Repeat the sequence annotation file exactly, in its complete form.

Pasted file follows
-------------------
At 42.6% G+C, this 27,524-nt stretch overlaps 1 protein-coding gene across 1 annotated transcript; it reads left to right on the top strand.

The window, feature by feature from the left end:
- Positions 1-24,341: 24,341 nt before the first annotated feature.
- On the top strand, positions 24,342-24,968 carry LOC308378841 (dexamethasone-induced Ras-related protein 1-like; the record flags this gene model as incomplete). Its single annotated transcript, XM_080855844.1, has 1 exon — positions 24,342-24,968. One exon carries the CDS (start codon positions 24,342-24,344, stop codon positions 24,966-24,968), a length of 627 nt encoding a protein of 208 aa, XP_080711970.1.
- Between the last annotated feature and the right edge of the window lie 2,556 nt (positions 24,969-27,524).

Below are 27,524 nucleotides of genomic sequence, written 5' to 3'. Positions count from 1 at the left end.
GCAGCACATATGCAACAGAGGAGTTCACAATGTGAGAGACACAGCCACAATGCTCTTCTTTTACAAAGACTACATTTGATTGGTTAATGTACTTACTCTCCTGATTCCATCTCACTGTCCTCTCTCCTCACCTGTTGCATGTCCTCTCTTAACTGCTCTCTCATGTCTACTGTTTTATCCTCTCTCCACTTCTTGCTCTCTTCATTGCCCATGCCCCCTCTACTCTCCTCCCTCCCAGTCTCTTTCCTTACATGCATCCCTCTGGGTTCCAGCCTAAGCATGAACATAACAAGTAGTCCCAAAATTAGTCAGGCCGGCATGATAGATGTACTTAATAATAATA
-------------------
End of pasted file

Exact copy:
At 42.6% G+C, this 27,524-nt stretch overlaps 1 protein-coding gene across 1 annotated transcript; it reads left to right on the top strand.

The window, feature by feature from the left end:
- Positions 1-24,341: 24,341 nt before the first annotated feature.
- On the top strand, positions 24,342-24,968 carry LOC308378841 (dexamethasone-induced Ras-related protein 1-like; the record flags this gene model as incomplete). Its single annotated transcript, XM_080855844.1, has 1 exon — positions 24,342-24,968. One exon carries the CDS (start codon positions 24,342-24,344, stop codon positions 24,966-24,968), a length of 627 nt encoding a protein of 208 aa, XP_080711970.1.
- Between the last annotated feature and the right edge of the window lie 2,556 nt (positions 24,969-27,524).

Below are 27,524 nucleotides of genomic sequence, written 5' to 3'. Positions count from 1 at the left end.
GCAGCACATATGCAACAGAGGAGTTCACAATGTGAGAGACACAGCCACAATGCTCTTCTTTTACAAAGACTACATTTGATTGGTTAATGTACTTACTCTCCTGATTCCATCTCACTGTCCTCTCTCCTCACCTGTTGCATGTCCTCTCTTAACTGCTCTCTCATGTCTACTGTTTTATCCTCTCTCCACTTCTTGCTCTCTTCATTGCCCATGCCCCCTCTACTCTCCTCCCTCCCAGTCTCTTTCCTTACATGCATCCCTCTGGGTTCCAGCCTAAGCATGAACATAACAAGTAGTCCCAAAATTAGTCAGGCCGGCATGATAGATGTACTTAATAATAATA